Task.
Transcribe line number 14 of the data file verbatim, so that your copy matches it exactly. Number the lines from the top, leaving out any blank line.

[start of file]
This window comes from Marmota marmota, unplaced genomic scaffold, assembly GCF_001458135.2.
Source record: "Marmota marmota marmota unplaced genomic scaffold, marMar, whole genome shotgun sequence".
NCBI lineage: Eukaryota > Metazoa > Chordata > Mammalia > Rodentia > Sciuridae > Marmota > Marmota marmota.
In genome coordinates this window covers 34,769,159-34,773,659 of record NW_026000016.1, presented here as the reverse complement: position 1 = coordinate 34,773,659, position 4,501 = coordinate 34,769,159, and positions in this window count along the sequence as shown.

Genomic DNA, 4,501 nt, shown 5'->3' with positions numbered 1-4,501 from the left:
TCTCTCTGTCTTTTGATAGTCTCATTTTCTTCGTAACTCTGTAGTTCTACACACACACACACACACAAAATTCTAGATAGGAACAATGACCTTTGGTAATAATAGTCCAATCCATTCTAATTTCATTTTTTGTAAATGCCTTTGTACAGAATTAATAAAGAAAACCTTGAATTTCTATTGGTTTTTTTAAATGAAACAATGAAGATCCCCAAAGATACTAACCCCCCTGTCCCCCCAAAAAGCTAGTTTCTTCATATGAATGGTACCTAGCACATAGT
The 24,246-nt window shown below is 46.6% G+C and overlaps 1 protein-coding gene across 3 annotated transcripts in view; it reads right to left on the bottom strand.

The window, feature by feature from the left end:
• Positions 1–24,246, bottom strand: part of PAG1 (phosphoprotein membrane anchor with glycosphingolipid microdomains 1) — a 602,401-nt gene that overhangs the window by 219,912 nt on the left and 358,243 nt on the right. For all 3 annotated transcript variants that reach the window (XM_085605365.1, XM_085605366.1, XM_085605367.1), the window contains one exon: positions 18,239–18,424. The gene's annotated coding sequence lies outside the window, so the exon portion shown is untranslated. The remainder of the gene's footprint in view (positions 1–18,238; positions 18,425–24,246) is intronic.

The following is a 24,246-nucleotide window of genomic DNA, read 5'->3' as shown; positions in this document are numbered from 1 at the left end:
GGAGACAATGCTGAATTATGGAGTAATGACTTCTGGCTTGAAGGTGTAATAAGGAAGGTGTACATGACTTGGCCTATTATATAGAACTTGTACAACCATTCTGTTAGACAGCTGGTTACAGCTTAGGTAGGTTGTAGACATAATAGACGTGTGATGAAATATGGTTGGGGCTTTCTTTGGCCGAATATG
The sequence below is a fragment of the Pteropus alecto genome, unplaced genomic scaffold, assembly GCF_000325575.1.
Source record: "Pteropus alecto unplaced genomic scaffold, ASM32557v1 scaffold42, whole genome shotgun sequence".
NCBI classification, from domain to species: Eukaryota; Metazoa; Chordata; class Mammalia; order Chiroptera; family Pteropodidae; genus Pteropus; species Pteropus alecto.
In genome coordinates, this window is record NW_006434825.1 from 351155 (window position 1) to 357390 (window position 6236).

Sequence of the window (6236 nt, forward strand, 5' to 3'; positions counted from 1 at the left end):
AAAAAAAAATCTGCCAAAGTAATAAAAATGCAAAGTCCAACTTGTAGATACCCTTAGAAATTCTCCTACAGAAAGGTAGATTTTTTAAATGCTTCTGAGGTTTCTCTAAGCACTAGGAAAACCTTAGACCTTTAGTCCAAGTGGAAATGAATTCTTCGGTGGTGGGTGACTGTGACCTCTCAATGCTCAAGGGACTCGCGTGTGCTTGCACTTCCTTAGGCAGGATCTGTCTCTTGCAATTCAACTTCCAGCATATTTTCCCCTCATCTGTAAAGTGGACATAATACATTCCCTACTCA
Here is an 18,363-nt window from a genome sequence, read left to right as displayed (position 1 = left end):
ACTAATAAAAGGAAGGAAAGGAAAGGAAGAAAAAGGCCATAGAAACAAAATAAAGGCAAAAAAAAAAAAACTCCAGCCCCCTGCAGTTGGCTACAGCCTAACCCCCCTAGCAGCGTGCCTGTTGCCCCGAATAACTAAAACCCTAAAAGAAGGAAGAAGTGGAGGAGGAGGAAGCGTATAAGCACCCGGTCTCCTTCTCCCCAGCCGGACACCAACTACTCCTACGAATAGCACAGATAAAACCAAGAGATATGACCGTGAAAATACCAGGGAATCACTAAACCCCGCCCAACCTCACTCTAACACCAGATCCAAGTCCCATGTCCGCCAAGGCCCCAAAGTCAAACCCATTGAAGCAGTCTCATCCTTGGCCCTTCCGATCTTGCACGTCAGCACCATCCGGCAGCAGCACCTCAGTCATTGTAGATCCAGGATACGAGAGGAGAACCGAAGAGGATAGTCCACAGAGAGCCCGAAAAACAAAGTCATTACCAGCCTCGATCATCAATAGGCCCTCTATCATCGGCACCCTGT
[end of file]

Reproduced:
NCBI classification, from domain to species: Eukaryota; Metazoa; Chordata; class Mammalia; order Chiroptera; family Pteropodidae; genus Pteropus; species Pteropus alecto.